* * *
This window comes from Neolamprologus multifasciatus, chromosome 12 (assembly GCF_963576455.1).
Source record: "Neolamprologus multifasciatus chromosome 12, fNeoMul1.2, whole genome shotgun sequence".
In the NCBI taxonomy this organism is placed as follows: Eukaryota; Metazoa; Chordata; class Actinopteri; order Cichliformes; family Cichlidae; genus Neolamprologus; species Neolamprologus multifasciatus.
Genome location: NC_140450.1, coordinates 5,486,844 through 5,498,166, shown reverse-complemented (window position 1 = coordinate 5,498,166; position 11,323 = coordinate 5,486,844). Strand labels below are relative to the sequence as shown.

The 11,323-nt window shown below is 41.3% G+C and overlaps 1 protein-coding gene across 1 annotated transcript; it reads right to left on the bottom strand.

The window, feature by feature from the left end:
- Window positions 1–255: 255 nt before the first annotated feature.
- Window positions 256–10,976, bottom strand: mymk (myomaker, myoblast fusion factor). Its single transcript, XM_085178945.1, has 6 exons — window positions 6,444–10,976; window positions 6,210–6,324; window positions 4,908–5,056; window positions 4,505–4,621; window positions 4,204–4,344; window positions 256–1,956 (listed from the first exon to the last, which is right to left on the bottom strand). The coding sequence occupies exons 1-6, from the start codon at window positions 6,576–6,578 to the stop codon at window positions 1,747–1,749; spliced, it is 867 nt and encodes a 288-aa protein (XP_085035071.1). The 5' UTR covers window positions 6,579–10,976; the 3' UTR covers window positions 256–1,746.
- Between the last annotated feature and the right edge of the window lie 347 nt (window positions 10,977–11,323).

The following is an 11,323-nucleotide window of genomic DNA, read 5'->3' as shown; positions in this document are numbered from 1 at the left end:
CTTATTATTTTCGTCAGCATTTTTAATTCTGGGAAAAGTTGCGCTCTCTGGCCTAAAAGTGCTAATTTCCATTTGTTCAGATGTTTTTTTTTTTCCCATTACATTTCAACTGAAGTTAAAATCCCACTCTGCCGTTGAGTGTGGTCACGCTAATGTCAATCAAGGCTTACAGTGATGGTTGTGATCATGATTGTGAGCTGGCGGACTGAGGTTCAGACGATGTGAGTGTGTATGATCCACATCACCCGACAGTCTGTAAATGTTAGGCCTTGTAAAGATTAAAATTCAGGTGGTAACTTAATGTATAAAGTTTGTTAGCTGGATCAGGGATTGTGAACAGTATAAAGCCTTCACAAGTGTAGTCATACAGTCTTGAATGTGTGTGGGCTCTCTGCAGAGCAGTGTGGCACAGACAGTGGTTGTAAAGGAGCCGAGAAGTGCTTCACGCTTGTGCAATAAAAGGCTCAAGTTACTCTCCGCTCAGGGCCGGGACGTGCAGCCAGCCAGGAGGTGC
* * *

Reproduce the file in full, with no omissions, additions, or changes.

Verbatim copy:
This window comes from Neolamprologus multifasciatus, chromosome 12 (assembly GCF_963576455.1).
Source record: "Neolamprologus multifasciatus chromosome 12, fNeoMul1.2, whole genome shotgun sequence".
In the NCBI taxonomy this organism is placed as follows: Eukaryota; Metazoa; Chordata; class Actinopteri; order Cichliformes; family Cichlidae; genus Neolamprologus; species Neolamprologus multifasciatus.
Genome location: NC_140450.1, coordinates 5,486,844 through 5,498,166, shown reverse-complemented (window position 1 = coordinate 5,498,166; position 11,323 = coordinate 5,486,844). Strand labels below are relative to the sequence as shown.

The 11,323-nt window shown below is 41.3% G+C and overlaps 1 protein-coding gene across 1 annotated transcript; it reads right to left on the bottom strand.

The window, feature by feature from the left end:
- Window positions 1–255: 255 nt before the first annotated feature.
- Window positions 256–10,976, bottom strand: mymk (myomaker, myoblast fusion factor). Its single transcript, XM_085178945.1, has 6 exons — window positions 6,444–10,976; window positions 6,210–6,324; window positions 4,908–5,056; window positions 4,505–4,621; window positions 4,204–4,344; window positions 256–1,956 (listed from the first exon to the last, which is right to left on the bottom strand). The coding sequence occupies exons 1-6, from the start codon at window positions 6,576–6,578 to the stop codon at window positions 1,747–1,749; spliced, it is 867 nt and encodes a 288-aa protein (XP_085035071.1). The 5' UTR covers window positions 6,579–10,976; the 3' UTR covers window positions 256–1,746.
- Between the last annotated feature and the right edge of the window lie 347 nt (window positions 10,977–11,323).

The following is an 11,323-nucleotide window of genomic DNA, read 5'->3' as shown; positions in this document are numbered from 1 at the left end:
CTTATTATTTTCGTCAGCATTTTTAATTCTGGGAAAAGTTGCGCTCTCTGGCCTAAAAGTGCTAATTTCCATTTGTTCAGATGTTTTTTTTTTTCCCATTACATTTCAACTGAAGTTAAAATCCCACTCTGCCGTTGAGTGTGGTCACGCTAATGTCAATCAAGGCTTACAGTGATGGTTGTGATCATGATTGTGAGCTGGCGGACTGAGGTTCAGACGATGTGAGTGTGTATGATCCACATCACCCGACAGTCTGTAAATGTTAGGCCTTGTAAAGATTAAAATTCAGGTGGTAACTTAATGTATAAAGTTTGTTAGCTGGATCAGGGATTGTGAACAGTATAAAGCCTTCACAAGTGTAGTCATACAGTCTTGAATGTGTGTGGGCTCTCTGCAGAGCAGTGTGGCACAGACAGTGGTTGTAAAGGAGCCGAGAAGTGCTTCACGCTTGTGCAATAAAAGGCTCAAGTTACTCTCCGCTCAGGGCCGGGACGTGCAGCCAGCCAGGAGGTGC